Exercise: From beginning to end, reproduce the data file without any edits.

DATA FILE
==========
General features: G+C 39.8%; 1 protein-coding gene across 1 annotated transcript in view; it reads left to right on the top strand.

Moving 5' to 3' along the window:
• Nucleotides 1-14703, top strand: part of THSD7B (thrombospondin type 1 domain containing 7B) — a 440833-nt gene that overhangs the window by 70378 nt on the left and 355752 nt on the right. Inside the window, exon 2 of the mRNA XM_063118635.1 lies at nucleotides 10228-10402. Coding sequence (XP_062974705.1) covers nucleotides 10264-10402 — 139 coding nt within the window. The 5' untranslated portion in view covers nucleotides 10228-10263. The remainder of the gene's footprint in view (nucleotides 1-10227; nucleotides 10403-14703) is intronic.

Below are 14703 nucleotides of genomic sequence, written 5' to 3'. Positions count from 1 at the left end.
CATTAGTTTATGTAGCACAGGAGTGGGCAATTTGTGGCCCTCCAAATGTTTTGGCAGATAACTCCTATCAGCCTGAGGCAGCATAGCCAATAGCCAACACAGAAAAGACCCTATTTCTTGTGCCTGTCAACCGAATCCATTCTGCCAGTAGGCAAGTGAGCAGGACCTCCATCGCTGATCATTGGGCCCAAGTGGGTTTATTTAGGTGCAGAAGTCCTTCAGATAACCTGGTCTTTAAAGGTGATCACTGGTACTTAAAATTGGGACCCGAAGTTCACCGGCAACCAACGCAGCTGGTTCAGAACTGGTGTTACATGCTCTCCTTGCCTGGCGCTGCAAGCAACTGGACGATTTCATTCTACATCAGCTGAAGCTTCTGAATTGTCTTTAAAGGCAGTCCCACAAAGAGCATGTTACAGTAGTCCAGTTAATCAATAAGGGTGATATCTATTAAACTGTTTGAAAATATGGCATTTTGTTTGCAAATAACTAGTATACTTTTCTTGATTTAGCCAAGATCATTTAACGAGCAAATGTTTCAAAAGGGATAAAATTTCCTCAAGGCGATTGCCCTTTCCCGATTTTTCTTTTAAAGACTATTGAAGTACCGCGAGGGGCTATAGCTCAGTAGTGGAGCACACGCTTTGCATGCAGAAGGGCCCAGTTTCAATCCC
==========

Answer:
General features: G+C 39.8%; 1 protein-coding gene across 1 annotated transcript in view; it reads left to right on the top strand.

Moving 5' to 3' along the window:
• Nucleotides 1-14703, top strand: part of THSD7B (thrombospondin type 1 domain containing 7B) — a 440833-nt gene that overhangs the window by 70378 nt on the left and 355752 nt on the right. Inside the window, exon 2 of the mRNA XM_063118635.1 lies at nucleotides 10228-10402. Coding sequence (XP_062974705.1) covers nucleotides 10264-10402 — 139 coding nt within the window. The 5' untranslated portion in view covers nucleotides 10228-10263. The remainder of the gene's footprint in view (nucleotides 1-10227; nucleotides 10403-14703) is intronic.

Below are 14703 nucleotides of genomic sequence, written 5' to 3'. Positions count from 1 at the left end.
CATTAGTTTATGTAGCACAGGAGTGGGCAATTTGTGGCCCTCCAAATGTTTTGGCAGATAACTCCTATCAGCCTGAGGCAGCATAGCCAATAGCCAACACAGAAAAGACCCTATTTCTTGTGCCTGTCAACCGAATCCATTCTGCCAGTAGGCAAGTGAGCAGGACCTCCATCGCTGATCATTGGGCCCAAGTGGGTTTATTTAGGTGCAGAAGTCCTTCAGATAACCTGGTCTTTAAAGGTGATCACTGGTACTTAAAATTGGGACCCGAAGTTCACCGGCAACCAACGCAGCTGGTTCAGAACTGGTGTTACATGCTCTCCTTGCCTGGCGCTGCAAGCAACTGGACGATTTCATTCTACATCAGCTGAAGCTTCTGAATTGTCTTTAAAGGCAGTCCCACAAAGAGCATGTTACAGTAGTCCAGTTAATCAATAAGGGTGATATCTATTAAACTGTTTGAAAATATGGCATTTTGTTTGCAAATAACTAGTATACTTTTCTTGATTTAGCCAAGATCATTTAACGAGCAAATGTTTCAAAAGGGATAAAATTTCCTCAAGGCGATTGCCCTTTCCCGATTTTTCTTTTAAAGACTATTGAAGTACCGCGAGGGGCTATAGCTCAGTAGTGGAGCACACGCTTTGCATGCAGAAGGGCCCAGTTTCAATCCC